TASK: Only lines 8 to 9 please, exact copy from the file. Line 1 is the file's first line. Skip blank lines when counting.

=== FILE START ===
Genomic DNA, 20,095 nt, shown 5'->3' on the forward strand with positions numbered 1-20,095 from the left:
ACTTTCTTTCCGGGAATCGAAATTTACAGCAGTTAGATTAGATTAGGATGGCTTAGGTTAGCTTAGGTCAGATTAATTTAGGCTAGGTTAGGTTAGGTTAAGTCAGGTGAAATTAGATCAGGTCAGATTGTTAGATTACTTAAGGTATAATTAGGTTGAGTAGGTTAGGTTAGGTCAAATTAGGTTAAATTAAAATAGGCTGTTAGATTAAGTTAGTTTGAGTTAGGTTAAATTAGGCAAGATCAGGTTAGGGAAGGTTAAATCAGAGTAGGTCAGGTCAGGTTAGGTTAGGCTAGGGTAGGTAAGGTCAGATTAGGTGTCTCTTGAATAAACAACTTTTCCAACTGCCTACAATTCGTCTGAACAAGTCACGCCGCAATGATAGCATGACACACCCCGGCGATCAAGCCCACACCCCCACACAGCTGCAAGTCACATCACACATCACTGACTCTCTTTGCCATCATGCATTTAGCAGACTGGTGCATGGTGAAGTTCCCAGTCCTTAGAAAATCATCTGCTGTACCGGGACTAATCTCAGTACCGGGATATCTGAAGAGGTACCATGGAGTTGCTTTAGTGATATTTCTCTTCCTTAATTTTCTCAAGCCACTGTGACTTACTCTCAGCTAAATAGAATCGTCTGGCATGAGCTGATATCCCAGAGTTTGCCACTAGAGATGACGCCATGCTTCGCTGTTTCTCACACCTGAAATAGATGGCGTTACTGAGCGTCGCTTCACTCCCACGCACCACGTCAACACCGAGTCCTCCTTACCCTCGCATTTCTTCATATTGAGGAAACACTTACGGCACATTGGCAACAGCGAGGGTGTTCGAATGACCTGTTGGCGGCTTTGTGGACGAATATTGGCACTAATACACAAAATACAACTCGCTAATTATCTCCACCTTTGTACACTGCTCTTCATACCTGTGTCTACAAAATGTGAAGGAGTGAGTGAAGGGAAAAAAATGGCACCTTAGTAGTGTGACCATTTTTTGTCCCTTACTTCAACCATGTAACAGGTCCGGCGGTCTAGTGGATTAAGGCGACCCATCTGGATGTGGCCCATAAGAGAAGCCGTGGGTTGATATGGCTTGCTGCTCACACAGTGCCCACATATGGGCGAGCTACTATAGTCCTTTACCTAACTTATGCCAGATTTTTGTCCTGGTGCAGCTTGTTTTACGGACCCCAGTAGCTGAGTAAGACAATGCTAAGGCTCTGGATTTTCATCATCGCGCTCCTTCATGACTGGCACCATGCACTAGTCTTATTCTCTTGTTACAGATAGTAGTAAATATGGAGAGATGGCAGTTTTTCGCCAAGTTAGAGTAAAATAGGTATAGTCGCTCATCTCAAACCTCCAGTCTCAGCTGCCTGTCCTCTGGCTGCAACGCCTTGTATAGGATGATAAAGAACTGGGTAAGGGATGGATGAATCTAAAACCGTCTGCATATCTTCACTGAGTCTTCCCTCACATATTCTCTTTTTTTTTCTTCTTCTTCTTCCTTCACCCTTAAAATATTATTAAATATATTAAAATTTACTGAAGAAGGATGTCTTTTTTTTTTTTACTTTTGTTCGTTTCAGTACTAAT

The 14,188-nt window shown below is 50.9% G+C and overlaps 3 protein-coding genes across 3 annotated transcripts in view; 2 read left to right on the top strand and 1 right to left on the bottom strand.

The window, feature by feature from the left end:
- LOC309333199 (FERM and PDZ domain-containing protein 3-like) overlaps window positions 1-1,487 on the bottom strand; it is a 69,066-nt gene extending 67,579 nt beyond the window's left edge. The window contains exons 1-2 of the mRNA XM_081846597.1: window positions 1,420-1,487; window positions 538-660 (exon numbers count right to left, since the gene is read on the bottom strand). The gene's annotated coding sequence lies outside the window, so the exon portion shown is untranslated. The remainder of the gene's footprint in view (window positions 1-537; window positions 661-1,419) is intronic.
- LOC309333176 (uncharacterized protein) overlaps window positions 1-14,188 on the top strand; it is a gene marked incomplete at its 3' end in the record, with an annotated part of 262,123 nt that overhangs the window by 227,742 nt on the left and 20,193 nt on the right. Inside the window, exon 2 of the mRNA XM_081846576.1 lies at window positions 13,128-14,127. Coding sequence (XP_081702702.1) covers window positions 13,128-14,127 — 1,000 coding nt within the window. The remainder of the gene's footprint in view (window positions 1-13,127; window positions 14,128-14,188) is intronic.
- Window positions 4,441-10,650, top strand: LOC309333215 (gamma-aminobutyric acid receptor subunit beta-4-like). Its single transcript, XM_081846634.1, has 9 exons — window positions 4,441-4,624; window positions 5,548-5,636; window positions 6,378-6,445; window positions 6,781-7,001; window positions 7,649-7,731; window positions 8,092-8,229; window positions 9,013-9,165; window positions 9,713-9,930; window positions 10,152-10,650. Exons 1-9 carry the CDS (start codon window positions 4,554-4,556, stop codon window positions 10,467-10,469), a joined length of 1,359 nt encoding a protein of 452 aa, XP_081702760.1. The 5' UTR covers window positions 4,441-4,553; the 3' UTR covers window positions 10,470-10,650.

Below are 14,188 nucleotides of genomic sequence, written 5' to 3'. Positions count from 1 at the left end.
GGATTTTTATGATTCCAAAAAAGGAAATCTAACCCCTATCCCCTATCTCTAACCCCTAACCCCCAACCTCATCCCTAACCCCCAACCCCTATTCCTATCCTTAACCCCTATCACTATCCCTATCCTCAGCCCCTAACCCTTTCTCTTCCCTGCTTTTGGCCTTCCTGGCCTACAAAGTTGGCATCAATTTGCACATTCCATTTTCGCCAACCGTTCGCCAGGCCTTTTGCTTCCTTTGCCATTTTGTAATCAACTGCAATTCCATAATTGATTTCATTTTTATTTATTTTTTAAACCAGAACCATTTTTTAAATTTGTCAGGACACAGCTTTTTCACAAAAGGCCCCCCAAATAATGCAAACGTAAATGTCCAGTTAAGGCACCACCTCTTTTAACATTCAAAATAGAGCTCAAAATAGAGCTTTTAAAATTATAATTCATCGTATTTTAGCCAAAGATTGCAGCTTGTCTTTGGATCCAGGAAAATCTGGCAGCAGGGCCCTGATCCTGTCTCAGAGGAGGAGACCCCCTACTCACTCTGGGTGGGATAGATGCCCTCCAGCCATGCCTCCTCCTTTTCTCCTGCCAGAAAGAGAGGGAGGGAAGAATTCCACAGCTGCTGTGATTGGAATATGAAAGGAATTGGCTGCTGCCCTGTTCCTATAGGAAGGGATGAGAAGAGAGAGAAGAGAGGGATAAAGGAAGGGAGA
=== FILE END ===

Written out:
Below are 14,188 nucleotides of genomic sequence, written 5' to 3'. Positions count from 1 at the left end.
GGATTTTTATGATTCCAAAAAAGGAAATCTAACCCCTATCCCCTATCTCTAACCCCTAACCCCCAACCTCATCCCTAACCCCCAACCCCTATTCCTATCCTTAACCCCTATCACTATCCCTATCCTCAGCCCCTAACCCTTTCTCTTCCCTGCTTTTGGCCTTCCTGGCCTACAAAGTTGGCATCAATTTGCACATTCCATTTTCGCCAACCGTTCGCCAGGCCTTTTGCTTCCTTTGCCATTTTGTAATCAACTGCAATTCCATAATTGATTTCATTTTTATTTATTTTTTAAACCAGAACCATTTTTTAAATTTGTCAGGACACAGCTTTTTCACAAAAGGCCCCCCAAATAATGCAAACGTAAATGTCCAGTTAAGGCACCACCTCTTTTAACATTCAAAATAGAGCTCAAAATAGAGCTTTTAAAATTATAATTCATCGTATTTTAGCCAAAGATTGCAGCTTGTCTTTGGATCCAGGAAAATCTGGCAGCAGGGCCCTGATCCTGTCTCAGAGGAGGAGACCCCCTACTCACTCTGGGTGGGATAGATGCCCTCCAGCCATGCCTCCTCCTTTTCTCCTGCCAGAAAGAGAGGGAGGGAAGAATTCCACAGCTGCTGTGATTGGAATATGAAAGGAATTGGCTGCTGCCCTGTTCCTATAGGAAGGGATGAGAAGAGAGAGAAGAGAGGGATAAAGGAAGGGAGA